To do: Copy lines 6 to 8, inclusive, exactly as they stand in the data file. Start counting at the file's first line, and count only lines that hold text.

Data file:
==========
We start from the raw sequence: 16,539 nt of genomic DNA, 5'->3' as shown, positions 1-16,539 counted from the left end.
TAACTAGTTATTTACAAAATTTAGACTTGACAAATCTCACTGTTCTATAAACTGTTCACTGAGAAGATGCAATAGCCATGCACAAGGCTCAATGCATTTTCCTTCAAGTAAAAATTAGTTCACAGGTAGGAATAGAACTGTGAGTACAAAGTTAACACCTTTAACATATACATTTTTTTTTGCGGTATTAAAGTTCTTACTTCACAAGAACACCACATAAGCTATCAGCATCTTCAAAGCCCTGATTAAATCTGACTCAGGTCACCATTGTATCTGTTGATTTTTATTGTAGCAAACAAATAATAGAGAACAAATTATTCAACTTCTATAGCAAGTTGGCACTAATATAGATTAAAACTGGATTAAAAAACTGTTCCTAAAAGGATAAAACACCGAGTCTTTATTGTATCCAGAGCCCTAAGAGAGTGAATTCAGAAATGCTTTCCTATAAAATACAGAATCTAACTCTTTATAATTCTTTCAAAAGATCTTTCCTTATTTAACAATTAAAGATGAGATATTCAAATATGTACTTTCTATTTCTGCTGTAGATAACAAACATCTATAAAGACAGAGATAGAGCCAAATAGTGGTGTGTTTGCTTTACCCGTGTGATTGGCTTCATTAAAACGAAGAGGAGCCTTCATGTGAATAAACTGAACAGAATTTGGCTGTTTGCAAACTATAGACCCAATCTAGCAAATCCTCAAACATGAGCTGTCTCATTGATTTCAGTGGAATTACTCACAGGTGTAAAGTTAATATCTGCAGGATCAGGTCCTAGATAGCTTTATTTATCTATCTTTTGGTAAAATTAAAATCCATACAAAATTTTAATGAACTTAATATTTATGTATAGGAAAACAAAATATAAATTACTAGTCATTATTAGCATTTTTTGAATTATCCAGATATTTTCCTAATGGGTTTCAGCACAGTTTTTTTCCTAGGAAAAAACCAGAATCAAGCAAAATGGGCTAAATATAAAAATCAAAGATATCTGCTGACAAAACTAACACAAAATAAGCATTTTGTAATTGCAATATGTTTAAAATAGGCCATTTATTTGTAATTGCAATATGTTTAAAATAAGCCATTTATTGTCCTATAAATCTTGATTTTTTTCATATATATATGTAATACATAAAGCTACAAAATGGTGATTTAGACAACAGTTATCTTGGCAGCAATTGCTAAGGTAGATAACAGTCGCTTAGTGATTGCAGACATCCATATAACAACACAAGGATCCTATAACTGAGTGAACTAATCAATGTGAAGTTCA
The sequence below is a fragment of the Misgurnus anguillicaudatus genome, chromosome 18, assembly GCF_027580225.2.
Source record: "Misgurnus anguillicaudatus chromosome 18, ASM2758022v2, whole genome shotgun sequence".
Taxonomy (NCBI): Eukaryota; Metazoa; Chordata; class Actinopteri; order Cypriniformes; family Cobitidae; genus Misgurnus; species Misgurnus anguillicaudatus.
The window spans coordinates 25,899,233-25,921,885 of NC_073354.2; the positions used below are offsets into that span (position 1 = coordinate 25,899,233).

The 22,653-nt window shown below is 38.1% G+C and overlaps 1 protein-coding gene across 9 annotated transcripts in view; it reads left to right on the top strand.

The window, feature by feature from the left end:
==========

The window spans coordinates 25,899,233-25,921,885 of NC_073354.2; the positions used below are offsets into that span (position 1 = coordinate 25,899,233).

The 22,653-nt window shown below is 38.1% G+C and overlaps 1 protein-coding gene across 9 annotated transcripts in view; it reads left to right on the top strand.

The window, feature by feature from the left end: